In still another embodiment of the present invention, a connector is provided for use in combining the contents of a pair of containers, where the connector comprises an elongated body, a collar having a peripheral end wall and a skirt depending from a bottom surface of the peripheral end wall. The body includes an upper end portion dimensioned to receive an open end of a first container in an interference fit and a lower end portion adjoining the upper end portion. The collar includes a wall which extends radially outwardly from and generally perpendicular to an outer surface of the lower end portion and which distally terminates at and generally perpendicular to an inner surface of the peripheral end wall. The skirt is dimensioned to receive an open end of a second container in an interference fit. The upper end portion has an end surface which includes one or more recesses sized and arranged to facilitate drainage of a fluid from the first container into the second container by means of the conduit when the first and second containers are fitted onto the upper end portion and skirt, respectively, and the first container is positioned above the second container. To facilitate drainage of a fluid from the first container into the second container, the end surface of the upper end portion is preferably inwardly beveled and the recesses are preferably generally U-shaped.

In yet another embodiment of the present invention, the peripheral end wall of the skirted connector has an outer surface which includes a series of spaced-apart ridges for gripping. To strengthen the peripheral end wall for manual manipulation, a plurality of spaced-apart support walls are preferably included which extend from and generally perpendicular to a top surface of the radial wall and which extend radially outwardly from the outer surface of the lower end portion of the body to the inner surface of the peripheral end wall. In the most preferred embodiment, the body has a generally cylindrical shape and the radial wall forms a ring structure which distally terminates at an annular end wall.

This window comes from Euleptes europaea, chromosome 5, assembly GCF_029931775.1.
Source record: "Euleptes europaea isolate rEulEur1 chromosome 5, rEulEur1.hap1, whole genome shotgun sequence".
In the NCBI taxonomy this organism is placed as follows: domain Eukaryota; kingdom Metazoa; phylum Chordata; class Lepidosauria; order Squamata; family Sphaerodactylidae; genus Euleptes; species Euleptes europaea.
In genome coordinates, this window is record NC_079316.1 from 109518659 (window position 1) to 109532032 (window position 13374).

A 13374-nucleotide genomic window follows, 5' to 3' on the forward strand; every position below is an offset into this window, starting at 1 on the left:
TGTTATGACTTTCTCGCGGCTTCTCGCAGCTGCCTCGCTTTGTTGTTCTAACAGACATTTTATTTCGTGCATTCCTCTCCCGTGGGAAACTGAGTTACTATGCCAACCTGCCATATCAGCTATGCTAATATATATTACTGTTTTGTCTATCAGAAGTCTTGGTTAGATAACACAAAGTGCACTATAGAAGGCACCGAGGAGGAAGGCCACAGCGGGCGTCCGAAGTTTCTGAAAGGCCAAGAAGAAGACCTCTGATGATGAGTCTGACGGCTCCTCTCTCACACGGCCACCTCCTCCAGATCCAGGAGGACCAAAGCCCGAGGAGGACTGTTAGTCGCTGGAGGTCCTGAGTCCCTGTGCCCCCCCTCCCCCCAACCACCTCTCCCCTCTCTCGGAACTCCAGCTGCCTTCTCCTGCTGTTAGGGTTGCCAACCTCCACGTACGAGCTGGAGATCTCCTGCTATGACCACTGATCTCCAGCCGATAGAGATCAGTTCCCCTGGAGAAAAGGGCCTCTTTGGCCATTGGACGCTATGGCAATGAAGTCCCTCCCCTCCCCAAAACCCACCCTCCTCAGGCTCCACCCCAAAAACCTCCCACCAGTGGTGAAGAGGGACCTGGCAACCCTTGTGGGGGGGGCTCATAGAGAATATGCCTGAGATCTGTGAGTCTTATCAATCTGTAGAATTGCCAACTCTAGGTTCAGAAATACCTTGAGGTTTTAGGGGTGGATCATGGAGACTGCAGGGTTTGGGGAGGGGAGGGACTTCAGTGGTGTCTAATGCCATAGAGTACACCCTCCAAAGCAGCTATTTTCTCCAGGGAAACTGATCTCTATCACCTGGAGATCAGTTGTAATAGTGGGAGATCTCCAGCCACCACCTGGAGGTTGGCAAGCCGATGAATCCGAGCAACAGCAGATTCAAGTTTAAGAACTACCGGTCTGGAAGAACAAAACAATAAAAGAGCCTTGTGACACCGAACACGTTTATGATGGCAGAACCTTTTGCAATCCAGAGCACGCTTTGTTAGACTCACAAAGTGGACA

In a further embodiment of the present invention, the upper end portion of the body proximally terminates at a top shelf, where the top shelf is defined by a top surface of the lower end portion of the body. The top shelf is sized and arranged so that a top surface of the open end of the first container is in touching contact with the top shelf when the first container is fitted onto the top end portion. In this embodiment, the skirt preferably proximally terminates at a bottom shelf, where the bottom shelf is defined by the bottom surface of the peripheral end wall. The top and bottom shelves are preferably generally perpendicular to the outer surfaces of the upper end portion and the skirt, respectively.

In still another embodiment, kits are provided which include any connector according to the present invention in packaged combination with at least one container holding a fluid substance (e.g., solvent or diluent) or solid material (e.g, powder, particles, granules, food product or tissue specimen). Preferably, the kits of this embodiment include a first container holding a lyophilized formulation containing at least one enzyme reagent (i.e., RNA or DNA polymerase) for use in amplifying a nucleic acid sequence and a second container holding a buffer for reconstituting the formulation. An example of a lyophilized formulation for performing a transcription-based amplification is one which comprises reverse transcriptase derived from Moloney murine leukemia virus and/or bacteriophage T7 RNA polymerase in at least one cryoprotectant excipient, such as trehalose or polyvinylpyrrolidone. The container holding the lyophilized formulation may further include, for example, nucleotide triphosphates, metal ions and co-factors necessary for enzymatic activity. Such formulations are disclosed by Shen et al., U.S. Pat. No. 5,834,254. These formulations can be reconstituted with a reconstitution buffer comprising 0.01% (v/v) TRITON® X-100, 41.6 mM MgCl2, 1 mM ZnC2H3O2, 10% (v/v) glycerol, 0.3% (v/v) ethanol, 0.02% (w/v) methyl paraben, and 0.01% (w/v) propyl paraben. Other enzyme-containing formulations and corresponding reconstitution buffers will be readily appreciated by those skilled in the art.